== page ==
Review: The Woman in Black – Ensemble Theatre, Kirribilli (NSW)

Directed by Mark Kilmurry, written by Susan Hill and Stephen Mallatratt, set and costume by Hugh O’Connor

Based on Susan Hill’s gothic novel of the same name, The Woman in Black is perhaps best known to its audiences from the 2012 film starring Daniel Radcliffe. Ensemble Theatre’s production is a horrifying adaptation of ‘one of the most thrilling and long-running plays in West End history’ that leaves the audience gasping for air. Like its Gothic relatives, this play delves into the darkness of the human mind and the vivid imagination fear brings us.

Mr Kipps (Jamie Oxenbould) enlists the help of an actor (Garth Holcombe) to tell the harrowing story of his experiences at Eel Marsh, an eerie house left behind by the late recluse, Mrs Drablow. The Ensemble Theatre was dressed simply (by Hugh O’Connor) but with important detail, right down to the big brass bell that ushered the audience in from outside to within the world of Eel Marsh and Mr Kipps’ mind. Like the events of the story, the sound design by Michael Waters and lighting by Trudy Dalgleish is unforgettable and well-paced. Most notable was the use of a fabric curtain that became opaque in certain light, allowing a graveyard to be transformed into a disused child’s bedroom while we were distracted by Mr Kipps’ stories.

Nervous laughter and short gasps surrounded me as the story unfolded from every corner of the theatre.

Using only two actors to play Mr Kipps and the various Scots he meets throughout his journey made the play incredibly intimate. Every time he asked someone whether he should go through with his business at Eel Marsh, it felt more ominous when effectively the same person told him yet again to take heed and be wary. Oxenbould’s commitment to even the silliest of moments, bobbing along on a suitcase as if it were a pony and trap, brought a sense of reality that strung us along right until doors slammed in our faces. Holcombe, while sometimes tripping on the dense gothic text, brought a devoted distraughtness to the story as he re-lived it right before our eyes.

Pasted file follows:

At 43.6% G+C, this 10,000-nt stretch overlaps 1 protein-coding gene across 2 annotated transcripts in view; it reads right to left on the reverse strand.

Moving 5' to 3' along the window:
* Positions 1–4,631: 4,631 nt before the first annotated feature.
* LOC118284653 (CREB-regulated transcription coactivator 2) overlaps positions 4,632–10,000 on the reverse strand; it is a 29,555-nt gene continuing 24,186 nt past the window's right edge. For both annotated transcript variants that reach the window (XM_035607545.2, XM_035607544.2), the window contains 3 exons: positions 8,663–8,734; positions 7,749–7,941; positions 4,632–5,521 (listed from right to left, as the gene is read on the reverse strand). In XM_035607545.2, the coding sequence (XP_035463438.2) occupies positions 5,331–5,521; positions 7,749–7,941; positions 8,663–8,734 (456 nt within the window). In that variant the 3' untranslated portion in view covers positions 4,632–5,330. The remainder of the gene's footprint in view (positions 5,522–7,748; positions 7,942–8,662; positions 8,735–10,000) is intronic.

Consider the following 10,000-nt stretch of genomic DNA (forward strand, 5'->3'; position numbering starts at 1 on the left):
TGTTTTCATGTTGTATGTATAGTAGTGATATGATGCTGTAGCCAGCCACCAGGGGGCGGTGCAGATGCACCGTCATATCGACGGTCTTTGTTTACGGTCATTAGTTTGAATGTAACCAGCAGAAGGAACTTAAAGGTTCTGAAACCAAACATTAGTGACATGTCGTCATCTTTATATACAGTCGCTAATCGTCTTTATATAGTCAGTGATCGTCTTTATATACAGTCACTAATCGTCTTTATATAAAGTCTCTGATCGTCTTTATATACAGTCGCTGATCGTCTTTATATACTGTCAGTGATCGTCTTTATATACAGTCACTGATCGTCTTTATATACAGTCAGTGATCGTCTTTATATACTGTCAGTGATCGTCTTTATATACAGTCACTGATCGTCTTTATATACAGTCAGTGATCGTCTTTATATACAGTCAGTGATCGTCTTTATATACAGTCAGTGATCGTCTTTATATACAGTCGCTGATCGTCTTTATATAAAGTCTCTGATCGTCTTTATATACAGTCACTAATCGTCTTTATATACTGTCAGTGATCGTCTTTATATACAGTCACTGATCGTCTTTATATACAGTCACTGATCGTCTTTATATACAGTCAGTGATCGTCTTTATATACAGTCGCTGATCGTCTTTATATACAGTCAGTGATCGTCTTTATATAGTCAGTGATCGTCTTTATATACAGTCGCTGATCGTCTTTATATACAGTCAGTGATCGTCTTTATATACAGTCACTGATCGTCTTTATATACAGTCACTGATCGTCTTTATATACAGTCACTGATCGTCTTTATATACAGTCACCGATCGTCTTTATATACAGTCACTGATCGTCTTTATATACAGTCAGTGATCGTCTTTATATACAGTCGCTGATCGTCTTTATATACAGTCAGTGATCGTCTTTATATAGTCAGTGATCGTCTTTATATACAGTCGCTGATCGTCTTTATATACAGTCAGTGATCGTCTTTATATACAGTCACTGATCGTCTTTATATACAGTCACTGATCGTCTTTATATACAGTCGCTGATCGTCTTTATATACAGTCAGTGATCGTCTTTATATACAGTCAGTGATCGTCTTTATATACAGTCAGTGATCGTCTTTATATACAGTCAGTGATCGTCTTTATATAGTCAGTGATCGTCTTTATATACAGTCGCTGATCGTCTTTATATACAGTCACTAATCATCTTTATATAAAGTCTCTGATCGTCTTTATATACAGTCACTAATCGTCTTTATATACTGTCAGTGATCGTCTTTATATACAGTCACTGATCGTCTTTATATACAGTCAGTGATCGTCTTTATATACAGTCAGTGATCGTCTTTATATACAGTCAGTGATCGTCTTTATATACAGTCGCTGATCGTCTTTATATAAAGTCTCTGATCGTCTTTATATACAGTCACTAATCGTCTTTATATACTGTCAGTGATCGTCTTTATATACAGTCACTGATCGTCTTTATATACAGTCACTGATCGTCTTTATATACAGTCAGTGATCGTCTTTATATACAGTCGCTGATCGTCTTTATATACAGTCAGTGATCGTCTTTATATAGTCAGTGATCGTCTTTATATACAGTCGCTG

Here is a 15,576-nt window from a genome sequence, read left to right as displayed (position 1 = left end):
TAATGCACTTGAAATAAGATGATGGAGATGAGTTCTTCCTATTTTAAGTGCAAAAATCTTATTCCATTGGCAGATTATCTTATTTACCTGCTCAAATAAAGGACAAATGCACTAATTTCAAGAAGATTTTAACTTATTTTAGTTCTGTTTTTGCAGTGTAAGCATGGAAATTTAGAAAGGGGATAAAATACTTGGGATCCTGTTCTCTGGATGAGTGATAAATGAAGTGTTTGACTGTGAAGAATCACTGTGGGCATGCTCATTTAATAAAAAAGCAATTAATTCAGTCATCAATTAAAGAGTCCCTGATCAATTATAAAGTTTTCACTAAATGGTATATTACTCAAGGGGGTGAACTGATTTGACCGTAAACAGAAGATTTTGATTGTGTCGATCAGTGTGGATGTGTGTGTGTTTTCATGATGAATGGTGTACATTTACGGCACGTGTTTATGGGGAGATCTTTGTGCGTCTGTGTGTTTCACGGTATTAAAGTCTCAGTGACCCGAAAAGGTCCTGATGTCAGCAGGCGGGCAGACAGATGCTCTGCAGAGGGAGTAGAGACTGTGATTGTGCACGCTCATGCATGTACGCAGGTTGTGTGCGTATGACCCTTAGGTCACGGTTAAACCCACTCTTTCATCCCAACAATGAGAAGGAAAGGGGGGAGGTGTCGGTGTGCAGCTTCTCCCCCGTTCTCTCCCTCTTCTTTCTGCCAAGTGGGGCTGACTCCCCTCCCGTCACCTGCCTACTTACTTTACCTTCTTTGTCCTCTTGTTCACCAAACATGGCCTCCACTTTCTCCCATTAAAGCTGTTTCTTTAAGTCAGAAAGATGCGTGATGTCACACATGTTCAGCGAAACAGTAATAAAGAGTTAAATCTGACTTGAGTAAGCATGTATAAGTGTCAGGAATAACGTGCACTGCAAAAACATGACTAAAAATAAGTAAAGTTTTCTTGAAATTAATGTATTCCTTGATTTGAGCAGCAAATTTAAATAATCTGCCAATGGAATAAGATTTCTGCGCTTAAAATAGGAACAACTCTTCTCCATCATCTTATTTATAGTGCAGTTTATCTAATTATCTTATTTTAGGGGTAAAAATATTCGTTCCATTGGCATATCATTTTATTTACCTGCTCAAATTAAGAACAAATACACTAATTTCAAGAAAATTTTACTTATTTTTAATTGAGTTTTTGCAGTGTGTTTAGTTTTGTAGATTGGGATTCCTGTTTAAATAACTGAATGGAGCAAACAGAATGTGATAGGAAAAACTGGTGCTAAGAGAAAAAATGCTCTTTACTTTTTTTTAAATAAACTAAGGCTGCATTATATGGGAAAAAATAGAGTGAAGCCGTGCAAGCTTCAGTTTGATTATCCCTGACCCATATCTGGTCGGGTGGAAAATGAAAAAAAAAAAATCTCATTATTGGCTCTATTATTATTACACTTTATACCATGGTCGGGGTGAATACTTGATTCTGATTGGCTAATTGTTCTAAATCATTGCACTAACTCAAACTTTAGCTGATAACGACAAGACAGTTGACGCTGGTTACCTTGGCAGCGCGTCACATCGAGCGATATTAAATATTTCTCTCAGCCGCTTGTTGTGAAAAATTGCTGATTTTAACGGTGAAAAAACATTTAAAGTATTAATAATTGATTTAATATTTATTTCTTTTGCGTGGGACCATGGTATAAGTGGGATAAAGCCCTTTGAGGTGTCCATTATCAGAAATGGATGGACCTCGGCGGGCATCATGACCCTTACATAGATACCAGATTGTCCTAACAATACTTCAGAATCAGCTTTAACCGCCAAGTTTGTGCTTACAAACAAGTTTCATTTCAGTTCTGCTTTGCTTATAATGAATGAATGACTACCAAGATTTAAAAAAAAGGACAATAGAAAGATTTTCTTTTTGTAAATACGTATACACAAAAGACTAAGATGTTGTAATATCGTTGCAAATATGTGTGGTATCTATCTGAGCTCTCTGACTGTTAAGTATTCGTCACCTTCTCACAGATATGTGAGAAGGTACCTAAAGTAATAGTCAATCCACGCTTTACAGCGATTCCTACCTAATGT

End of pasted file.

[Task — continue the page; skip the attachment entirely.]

The intermission was well-placed, finishing a relatively slow-paced build up and plunging the audience into the horrors of the marsh after their break. Another audience member remarked that they had never seen a scary play and didn’t know what to expect – I couldn’t believe it when I found myself shrieking so loud I had to laugh. Nervous laughter and short gasps surrounded me as the story unfolded from every corner of the theatre. Even the temperature and the dense fog brought us down to the cold marshes with Mr Kipps as he shed tears and shouts for his Stella.

This production was an excellent transformation from novel to theatre, bringing the unique control an actor has in such an intimate space to the fore. We were locked in the room with Mr Kipps and his actor friend as they experienced the horrors a second, a third, a fourth time, and couldn’t escape the tight rope that dragged us along.

Reviewer Rating:

Rating: 4 out of 5.

The Woman in Black is playing at Kirribilli’s Ensemble Theatre until the 24th July, 2021. Click here for tickets and information.

Creative Team
Writer Susan Hill, Stephen Mallatratt
Director Mark Kilmurry
Assistant Director Rachel Chant
Set & Costume Designer Hugh O’Connor
Lighting Designer Trudy Dalgleish
Sound Designer Michael Waters
Costume Supervisor Margaret Gill

Garth Holcombe
Jamie Oxenbould

About the Author
Charlotte is a poet, writer and lover of theatre born in Bathurst, raised in Wagga and educated in Wollongong, NSW. Her works have been published in Voiceworks, Baby Teeth Journal, Pine the Zine and The Tertangala. During her school years at Wollongong High School of the Performing Arts, she received the CAT award for ‘Best Youth Actress in a Leading Role in a Play’ for her performance as ‘Meg’ in Away. Other favourite roles she’s played include ‘Ruth’ in The Pirates of Penzance and ‘Beatrice’ in The Servant of Two Masters. Now that she’s almost grown up, Charlotte is an almost-admitted lawyer and would much prefer to write about or for the stage than be on it.

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